This car demands your full attention. Because if you aren’t managing what your hands and feet are doing, constantly processing what your eyes are seeing, and reacting to what your butt is feeling, are you really even driving? The manual M2 CS would say, without a moment’s hesitation, no. But those who are willing to pick up the gauntlet and actually pay attention to the car and the road will reap untold rewards.
Practice Really Does Make Perfect
Just as in the blue car we tested earlier this year, the CS’s chassis is superlative. The suspension setup, wheels that weigh just 19.8 pounds each, and the addition of sticky Michelin Pilot Sport Cup 2 rubber mean you can thread this car along any road with pinpoint accuracy. But there’s something else here, too. Somewhere in there with the bushings and struts there’s a layer of BMW magic that results in a car that is eminently talkative and constantly transfers actionable intel from the road surface to your fingertips.
Thanks to a series of buttons on the center console that let you adjust the steering weight, the eagerness of the powertrain, and the firmness of the dampers, there is a goldilocks setup for any occasion. For this writer, a comfortable chassis, the lightest steering, the angriest powertrain, and BMW M Dynamic Mode (MDM) for the traction control system was the way to go for enthusiastic driving. The steering wheel is a bit too thick and the throttle still blips itself in MDM, though. You can’t win ’em all.
Rev-matching gripes aside, the CS is a joy to drive quickly. The front tires are never overwhelmed into understeer, and because the rear is so hooked up, you’ll never encounter surprise oversteer unless you crack the whip too hard or are driving on rubber that’s still cold. The S55 inline-six that lives under the hood of this car is the same engine we once derided in the F80 M3 (and F82 M4) for its snappy, unpredictable torque delivery. But half a decade of fiddling on BMW’s part has resulted in one of the most thrilling turbocharged engines available today.
“The massive mid-range turbo thrust of this motor is intoxicating, and while you do have to be a little careful with it, it makes the car much more exciting at every corner exit,” Evans said. “It just feels like this car is straining at the harness.” The harder you push it, the better it gets.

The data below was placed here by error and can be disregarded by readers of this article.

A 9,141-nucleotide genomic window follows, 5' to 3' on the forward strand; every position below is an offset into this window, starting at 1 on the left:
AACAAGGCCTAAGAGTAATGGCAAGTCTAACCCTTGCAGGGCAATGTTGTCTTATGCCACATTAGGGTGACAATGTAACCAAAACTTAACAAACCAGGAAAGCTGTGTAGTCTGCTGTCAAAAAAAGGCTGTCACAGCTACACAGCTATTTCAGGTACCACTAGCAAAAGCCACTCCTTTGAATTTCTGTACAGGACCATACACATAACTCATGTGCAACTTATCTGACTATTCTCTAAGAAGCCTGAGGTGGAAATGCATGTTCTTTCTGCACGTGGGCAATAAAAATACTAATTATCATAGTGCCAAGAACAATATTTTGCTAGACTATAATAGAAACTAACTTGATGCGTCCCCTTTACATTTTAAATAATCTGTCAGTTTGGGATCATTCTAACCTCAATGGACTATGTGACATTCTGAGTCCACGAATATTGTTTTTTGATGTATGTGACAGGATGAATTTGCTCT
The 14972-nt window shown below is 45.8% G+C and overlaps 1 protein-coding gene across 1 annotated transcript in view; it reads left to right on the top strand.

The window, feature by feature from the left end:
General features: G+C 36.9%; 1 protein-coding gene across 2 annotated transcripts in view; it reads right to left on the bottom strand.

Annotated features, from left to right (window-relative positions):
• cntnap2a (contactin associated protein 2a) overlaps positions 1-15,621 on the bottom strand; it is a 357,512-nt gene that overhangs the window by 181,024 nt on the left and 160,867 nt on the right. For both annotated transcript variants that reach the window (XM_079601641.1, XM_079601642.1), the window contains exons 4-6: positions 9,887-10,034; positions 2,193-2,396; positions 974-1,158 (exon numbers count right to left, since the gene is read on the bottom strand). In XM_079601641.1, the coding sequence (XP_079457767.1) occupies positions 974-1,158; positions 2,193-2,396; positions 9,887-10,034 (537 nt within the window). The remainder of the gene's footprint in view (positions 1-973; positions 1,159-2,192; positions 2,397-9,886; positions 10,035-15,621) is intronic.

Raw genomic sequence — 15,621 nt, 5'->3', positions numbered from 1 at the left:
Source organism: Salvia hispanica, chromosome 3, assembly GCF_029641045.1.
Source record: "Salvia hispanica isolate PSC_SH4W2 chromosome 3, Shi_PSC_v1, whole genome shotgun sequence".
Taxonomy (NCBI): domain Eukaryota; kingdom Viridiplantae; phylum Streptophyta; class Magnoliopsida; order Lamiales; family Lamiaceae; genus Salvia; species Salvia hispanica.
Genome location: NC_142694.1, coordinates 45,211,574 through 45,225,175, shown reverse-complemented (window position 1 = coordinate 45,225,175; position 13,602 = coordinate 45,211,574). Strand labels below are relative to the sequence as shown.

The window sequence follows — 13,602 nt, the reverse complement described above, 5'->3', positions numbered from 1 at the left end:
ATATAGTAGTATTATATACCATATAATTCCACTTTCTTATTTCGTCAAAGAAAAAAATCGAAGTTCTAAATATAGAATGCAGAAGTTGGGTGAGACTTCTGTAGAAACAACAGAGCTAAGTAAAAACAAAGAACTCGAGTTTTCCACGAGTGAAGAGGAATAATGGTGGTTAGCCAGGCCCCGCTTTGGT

The rest of the M2 CS is just as fun to push, especially the brakes. Our test car’s carbon ceramic discs were indefatigable on the road and helped the M2 CS log a best stop from 60 mph in just 101 feet. The steelies might stop in an even shorter distance, but the carbon ceramics’ gilded calipers look the business and the fancy rotors themselves present no compromises. If you want to stop in a shorter distance, you’re going to have to spend supercar money (or buy a Corvette).
Together, the bits of glass, metal, leather, carbon, and rubber that make up the CS create something you don’t want to stop driving. So go ahead. Keep the engine between 3,500 and 6,000 rpm. Ride its mountain of torque from straight to apex and back to straight again. Slide the gear lever from one gate to the next. Wind the wheel with millimeter precision. Dive onto the brakes as late as you dare, lean on the front end, balance the rear on the edge of grip and slip. Do all of this and more, over and over again. And smile. Grin and giggle and cackle with delight.
Eventually you’ll find the answers to the questions the CS is asking. And once you do, the M2 CS becomes more than just a machine under your control—it transforms into the partner that’s always willing to tango. Just remember the moves and keep your rhythm.
The M2 CS will come through, and the experience makes you a better dancer. Plus, you’ll have the added joy of knowing you’re not just a bag of bones in a bucket seat. You’re wholly responsible for the 10-out-of-10 performance because of that third pedal over there on the left and the not-so-foreign lever to your right.